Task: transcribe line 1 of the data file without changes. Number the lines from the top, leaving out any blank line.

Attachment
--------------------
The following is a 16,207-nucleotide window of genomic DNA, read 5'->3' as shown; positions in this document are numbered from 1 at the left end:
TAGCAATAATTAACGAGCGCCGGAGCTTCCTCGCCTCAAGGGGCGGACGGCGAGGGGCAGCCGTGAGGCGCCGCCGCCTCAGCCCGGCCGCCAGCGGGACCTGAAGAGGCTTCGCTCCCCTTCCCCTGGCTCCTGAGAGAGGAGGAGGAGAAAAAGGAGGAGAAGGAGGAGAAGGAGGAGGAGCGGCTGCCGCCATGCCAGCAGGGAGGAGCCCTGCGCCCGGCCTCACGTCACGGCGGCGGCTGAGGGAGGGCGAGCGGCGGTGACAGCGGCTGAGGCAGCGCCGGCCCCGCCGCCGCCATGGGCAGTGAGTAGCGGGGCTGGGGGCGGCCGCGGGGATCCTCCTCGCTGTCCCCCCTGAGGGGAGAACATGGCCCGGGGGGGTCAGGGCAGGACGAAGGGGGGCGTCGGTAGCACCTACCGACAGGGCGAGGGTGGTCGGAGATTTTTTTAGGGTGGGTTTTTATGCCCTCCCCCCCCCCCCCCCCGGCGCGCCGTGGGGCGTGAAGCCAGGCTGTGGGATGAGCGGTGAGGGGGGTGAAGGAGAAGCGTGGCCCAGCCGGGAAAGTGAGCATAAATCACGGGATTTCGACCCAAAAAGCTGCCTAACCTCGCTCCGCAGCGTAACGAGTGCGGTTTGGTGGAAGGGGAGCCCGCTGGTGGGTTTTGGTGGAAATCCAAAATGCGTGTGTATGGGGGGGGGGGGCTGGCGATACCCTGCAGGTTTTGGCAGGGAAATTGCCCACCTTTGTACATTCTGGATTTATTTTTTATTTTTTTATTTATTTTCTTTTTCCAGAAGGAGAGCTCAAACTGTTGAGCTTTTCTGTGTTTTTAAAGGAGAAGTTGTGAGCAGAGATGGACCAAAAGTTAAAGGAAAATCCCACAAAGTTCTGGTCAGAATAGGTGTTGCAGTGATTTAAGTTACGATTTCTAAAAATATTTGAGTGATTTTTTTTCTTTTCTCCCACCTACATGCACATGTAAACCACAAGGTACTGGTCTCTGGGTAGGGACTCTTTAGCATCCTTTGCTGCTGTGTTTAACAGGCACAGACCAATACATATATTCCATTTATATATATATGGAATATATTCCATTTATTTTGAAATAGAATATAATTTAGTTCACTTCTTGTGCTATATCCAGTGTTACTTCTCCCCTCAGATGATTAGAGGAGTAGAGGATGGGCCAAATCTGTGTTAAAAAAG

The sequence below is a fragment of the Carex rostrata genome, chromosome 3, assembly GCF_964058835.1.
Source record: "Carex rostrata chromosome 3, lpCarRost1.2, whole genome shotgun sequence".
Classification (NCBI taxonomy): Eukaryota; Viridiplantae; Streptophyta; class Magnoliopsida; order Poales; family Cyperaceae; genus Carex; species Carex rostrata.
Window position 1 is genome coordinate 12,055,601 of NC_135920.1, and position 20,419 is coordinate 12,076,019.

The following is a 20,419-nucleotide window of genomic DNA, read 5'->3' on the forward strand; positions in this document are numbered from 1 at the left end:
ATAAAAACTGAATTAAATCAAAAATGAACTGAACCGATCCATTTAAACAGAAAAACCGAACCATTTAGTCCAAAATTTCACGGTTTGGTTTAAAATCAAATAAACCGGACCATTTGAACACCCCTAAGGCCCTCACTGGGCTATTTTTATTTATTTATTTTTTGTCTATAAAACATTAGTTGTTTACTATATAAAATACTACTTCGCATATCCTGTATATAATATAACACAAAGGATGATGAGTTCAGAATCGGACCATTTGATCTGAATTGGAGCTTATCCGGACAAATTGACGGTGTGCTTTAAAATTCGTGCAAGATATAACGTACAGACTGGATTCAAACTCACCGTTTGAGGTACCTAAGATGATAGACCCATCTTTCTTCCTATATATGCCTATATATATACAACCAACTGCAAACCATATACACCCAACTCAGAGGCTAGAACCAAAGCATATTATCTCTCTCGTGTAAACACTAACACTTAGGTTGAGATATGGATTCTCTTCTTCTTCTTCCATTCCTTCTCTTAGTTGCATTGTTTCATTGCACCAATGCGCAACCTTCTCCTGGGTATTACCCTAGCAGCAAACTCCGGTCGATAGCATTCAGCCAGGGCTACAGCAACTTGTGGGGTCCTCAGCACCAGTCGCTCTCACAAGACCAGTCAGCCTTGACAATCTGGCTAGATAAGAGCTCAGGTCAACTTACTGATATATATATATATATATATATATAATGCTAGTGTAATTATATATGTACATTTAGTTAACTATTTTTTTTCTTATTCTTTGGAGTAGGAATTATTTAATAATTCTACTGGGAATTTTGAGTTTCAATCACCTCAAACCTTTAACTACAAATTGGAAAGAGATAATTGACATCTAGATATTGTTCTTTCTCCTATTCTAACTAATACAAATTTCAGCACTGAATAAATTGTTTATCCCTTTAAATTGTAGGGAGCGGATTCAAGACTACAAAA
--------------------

The following is a 16,207-nucleotide window of genomic DNA, read 5'->3' as shown; positions in this document are numbered from 1 at the left end: